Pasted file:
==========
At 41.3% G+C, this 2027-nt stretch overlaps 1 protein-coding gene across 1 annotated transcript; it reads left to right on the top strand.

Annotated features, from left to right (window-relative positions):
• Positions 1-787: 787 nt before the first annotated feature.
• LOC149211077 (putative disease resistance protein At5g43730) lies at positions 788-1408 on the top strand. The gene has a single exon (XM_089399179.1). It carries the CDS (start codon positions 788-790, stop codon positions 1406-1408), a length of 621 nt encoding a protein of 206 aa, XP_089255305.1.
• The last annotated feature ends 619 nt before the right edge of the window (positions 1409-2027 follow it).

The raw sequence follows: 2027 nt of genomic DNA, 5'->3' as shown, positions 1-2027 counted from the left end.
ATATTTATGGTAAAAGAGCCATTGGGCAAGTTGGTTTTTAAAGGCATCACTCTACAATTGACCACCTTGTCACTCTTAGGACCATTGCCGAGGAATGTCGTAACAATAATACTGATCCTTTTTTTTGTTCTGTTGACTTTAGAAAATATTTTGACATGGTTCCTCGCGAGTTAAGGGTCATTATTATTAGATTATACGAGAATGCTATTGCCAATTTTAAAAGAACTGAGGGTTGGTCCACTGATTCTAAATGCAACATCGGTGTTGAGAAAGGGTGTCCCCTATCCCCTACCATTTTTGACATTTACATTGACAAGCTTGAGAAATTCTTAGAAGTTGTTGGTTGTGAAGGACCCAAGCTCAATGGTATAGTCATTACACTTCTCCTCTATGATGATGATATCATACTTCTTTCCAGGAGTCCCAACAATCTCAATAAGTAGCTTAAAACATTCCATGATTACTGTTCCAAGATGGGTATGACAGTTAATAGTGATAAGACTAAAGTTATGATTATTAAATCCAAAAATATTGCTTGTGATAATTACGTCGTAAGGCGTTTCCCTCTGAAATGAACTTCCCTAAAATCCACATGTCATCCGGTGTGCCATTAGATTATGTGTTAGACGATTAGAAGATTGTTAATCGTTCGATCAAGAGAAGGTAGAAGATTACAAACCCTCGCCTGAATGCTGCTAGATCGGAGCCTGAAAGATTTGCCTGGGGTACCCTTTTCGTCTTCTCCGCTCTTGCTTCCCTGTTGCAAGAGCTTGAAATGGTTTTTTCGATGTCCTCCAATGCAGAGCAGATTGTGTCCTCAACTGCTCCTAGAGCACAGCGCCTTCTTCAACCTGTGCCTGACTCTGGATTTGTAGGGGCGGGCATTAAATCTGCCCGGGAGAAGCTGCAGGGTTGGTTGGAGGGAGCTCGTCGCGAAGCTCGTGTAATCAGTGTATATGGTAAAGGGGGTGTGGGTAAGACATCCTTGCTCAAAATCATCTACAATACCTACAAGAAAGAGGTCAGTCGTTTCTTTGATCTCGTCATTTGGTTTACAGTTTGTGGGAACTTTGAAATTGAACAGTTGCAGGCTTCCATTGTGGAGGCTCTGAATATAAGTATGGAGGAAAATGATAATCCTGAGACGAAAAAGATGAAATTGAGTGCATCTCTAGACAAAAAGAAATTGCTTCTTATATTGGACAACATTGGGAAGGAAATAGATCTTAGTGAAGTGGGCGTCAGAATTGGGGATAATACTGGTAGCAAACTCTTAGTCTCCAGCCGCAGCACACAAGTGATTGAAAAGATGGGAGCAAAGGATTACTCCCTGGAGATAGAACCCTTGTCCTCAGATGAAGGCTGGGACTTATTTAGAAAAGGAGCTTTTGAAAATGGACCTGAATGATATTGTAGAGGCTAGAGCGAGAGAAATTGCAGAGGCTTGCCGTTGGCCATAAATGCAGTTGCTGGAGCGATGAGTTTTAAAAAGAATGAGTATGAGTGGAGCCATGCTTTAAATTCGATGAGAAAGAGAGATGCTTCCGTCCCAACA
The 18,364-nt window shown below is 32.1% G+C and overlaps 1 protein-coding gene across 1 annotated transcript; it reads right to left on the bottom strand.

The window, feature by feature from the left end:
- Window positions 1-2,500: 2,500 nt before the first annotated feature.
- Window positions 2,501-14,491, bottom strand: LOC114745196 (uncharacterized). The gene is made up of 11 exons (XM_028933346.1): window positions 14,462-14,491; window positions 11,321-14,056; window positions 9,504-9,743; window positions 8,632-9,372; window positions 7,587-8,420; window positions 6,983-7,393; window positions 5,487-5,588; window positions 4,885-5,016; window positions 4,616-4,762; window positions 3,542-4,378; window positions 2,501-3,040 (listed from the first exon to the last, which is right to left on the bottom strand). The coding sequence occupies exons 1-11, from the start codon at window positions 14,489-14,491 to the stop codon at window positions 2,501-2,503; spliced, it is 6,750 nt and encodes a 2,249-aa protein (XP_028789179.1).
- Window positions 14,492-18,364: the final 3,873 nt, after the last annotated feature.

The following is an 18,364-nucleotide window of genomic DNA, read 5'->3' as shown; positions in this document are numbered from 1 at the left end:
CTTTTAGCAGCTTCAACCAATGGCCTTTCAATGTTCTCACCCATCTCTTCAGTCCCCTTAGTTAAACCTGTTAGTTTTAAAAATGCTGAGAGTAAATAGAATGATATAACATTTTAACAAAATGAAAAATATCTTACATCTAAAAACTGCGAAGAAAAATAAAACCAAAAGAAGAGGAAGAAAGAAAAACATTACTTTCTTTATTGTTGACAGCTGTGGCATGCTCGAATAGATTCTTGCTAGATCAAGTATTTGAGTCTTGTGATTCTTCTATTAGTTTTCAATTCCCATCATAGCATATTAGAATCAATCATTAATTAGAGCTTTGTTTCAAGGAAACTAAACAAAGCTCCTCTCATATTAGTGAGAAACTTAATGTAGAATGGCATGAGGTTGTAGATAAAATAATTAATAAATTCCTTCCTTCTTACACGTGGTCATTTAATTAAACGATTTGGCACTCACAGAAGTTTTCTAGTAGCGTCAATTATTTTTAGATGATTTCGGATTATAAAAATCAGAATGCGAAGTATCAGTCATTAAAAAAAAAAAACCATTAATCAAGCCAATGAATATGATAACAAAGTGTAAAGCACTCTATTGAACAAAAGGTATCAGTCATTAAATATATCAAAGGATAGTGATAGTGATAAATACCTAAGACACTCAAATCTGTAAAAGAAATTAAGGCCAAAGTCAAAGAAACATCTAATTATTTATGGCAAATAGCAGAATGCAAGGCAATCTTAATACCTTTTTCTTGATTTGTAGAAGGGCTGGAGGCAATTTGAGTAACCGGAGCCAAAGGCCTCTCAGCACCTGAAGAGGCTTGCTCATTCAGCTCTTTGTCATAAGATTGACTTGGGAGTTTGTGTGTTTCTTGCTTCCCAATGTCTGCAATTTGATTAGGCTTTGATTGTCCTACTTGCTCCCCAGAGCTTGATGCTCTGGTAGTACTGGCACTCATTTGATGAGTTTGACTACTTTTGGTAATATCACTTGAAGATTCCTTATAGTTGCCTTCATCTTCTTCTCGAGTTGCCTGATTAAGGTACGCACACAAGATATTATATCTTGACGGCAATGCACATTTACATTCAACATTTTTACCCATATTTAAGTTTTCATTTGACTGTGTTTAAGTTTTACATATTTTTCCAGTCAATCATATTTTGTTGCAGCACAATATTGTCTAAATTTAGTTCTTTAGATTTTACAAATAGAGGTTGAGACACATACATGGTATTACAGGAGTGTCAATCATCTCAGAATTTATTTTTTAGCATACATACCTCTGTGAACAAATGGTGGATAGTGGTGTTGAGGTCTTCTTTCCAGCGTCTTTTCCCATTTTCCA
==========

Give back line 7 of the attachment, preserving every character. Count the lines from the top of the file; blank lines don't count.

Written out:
ATATTTATGGTAAAAGAGCCATTGGGCAAGTTGGTTTTTAAAGGCATCACTCTACAATTGACCACCTTGTCACTCTTAGGACCATTGCCGAGGAATGTCGTAACAATAATACTGATCCTTTTTTTTGTTCTGTTGACTTTAGAAAATATTTTGACATGGTTCCTCGCGAGTTAAGGGTCATTATTATTAGATTATACGAGAATGCTATTGCCAATTTTAAAAGAACTGAGGGTTGGTCCACTGATTCTAAATGCAACATCGGTGTTGAGAAAGGGTGTCCCCTATCCCCTACCATTTTTGACATTTACATTGACAAGCTTGAGAAATTCTTAGAAGTTGTTGGTTGTGAAGGACCCAAGCTCAATGGTATAGTCATTACACTTCTCCTCTATGATGATGATATCATACTTCTTTCCAGGAGTCCCAACAATCTCAATAAGTAGCTTAAAACATTCCATGATTACTGTTCCAAGATGGGTATGACAGTTAATAGTGATAAGACTAAAGTTATGATTATTAAATCCAAAAATATTGCTTGTGATAATTACGTCGTAAGGCGTTTCCCTCTGAAATGAACTTCCCTAAAATCCACATGTCATCCGGTGTGCCATTAGATTATGTGTTAGACGATTAGAAGATTGTTAATCGTTCGATCAAGAGAAGGTAGAAGATTACAAACCCTCGCCTGAATGCTGCTAGATCGGAGCCTGAAAGATTTGCCTGGGGTACCCTTTTCGTCTTCTCCGCTCTTGCTTCCCTGTTGCAAGAGCTTGAAATGGTTTTTTCGATGTCCTCCAATGCAGAGCAGATTGTGTCCTCAACTGCTCCTAGAGCACAGCGCCTTCTTCAACCTGTGCCTGACTCTGGATTTGTAGGGGCGGGCATTAAATCTGCCCGGGAGAAGCTGCAGGGTTGGTTGGAGGGAGCTCGTCGCGAAGCTCGTGTAATCAGTGTATATGGTAAAGGGGGTGTGGGTAAGACATCCTTGCTCAAAATCATCTACAATACCTACAAGAAAGAGGTCAGTCGTTTCTTTGATCTCGTCATTTGGTTTACAGTTTGTGGGAACTTTGAAATTGAACAGTTGCAGGCTTCCATTGTGGAGGCTCTGAATATAAGTATGGAGGAAAATGATAATCCTGAGACGAAAAAGATGAAATTGAGTGCATCTCTAGACAAAAAGAAATTGCTTCTTATATTGGACAACATTGGGAAGGAAATAGATCTTAGTGAAGTGGGCGTCAGAATTGGGGATAATACTGGTAGCAAACTCTTAGTCTCCAGCCGCAGCACACAAGTGATTGAAAAGATGGGAGCAAAGGATTACTCCCTGGAGATAGAACCCTTGTCCTCAGATGAAGGCTGGGACTTATTTAGAAAAGGAGCTTTTGAAAATGGACCTGAATGATATTGTAGAGGCTAGAGCGAGAGAAATTGCAGAGGCTTGCCGTTGGCCATAAATGCAGTTGCTGGAGCGATGAGTTTTAAAAAGAATGAGTATGAGTGGAGCCATGCTTTAAATTCGATGAGAAAGAGAGATGCTTCCGTCCCAACA